Mont. tribal officials cite oil-spurred crime spike
Residents of Montana’s Fort Peck Reservation told Sen. Jon Tester (D-Mont.) last week that they’ve reaped little from the Bakken Shale boom besides a sharp rise in crime, including human trafficking.
“Because of our proximity to the Bakken oil field … we are already seeing the negative effects of oil and gas development without any financial benefits,” said Rusty Stafne, chairman of the Fort Peck Assiniboine & Sioux Tribes. “Washington has been quick to promote the exploitation of natural resources but slow to provide the necessary funding for the increased demand on our services and infrastructure,” he said.
Local law enforcement is stretched thin, frequently drawn to the oil patch rather than the reservation.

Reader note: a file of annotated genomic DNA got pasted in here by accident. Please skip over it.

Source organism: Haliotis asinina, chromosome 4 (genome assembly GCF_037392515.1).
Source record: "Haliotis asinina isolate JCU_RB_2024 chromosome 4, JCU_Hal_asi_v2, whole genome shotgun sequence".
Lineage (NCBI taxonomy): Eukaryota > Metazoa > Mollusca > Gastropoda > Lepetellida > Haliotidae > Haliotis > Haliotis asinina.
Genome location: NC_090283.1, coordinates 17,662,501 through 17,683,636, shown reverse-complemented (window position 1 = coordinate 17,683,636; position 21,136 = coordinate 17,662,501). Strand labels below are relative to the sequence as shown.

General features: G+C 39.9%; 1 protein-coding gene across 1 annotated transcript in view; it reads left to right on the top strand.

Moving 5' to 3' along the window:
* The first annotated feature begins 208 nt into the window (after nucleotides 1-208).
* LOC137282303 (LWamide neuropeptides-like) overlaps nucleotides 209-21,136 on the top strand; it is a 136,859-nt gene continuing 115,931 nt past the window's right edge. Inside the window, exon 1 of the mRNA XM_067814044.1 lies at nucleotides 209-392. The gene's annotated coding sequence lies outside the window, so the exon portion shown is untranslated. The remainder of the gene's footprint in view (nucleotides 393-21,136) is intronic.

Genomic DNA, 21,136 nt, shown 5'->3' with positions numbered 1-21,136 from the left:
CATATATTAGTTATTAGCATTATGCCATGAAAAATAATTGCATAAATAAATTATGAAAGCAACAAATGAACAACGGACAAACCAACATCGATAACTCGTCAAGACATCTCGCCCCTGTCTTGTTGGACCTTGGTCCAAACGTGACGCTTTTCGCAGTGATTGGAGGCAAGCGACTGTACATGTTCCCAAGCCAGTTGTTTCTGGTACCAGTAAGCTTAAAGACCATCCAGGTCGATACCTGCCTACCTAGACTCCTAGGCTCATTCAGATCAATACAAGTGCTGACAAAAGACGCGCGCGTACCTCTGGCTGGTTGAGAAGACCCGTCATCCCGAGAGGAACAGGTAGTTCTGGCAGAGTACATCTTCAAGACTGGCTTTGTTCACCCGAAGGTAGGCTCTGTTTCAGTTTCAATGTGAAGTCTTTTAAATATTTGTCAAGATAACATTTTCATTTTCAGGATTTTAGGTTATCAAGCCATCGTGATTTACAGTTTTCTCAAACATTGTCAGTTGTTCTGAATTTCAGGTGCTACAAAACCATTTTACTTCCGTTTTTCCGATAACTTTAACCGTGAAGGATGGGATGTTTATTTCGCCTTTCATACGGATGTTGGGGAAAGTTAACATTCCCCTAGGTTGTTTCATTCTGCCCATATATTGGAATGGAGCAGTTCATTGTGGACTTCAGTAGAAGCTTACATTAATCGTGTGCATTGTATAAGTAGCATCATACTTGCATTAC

“With the Bakken, we’re down on the east end dealing with all of that and not able to give as many officers to the reservation as we used to,” said Tina Bets His Medicine, administrative assistant at the county sheriff’s office.
The grievances were aired at a listening session Tester held in Poplar on Thursday. It also was attended by members of North Dakota’s Mandan, Hidatsa and Arikara Nation, whose Fort Berthold accounts for 300,000 of the state’s 1 million daily barrels (Josh Wood, Associated Press, Aug. 28). — AI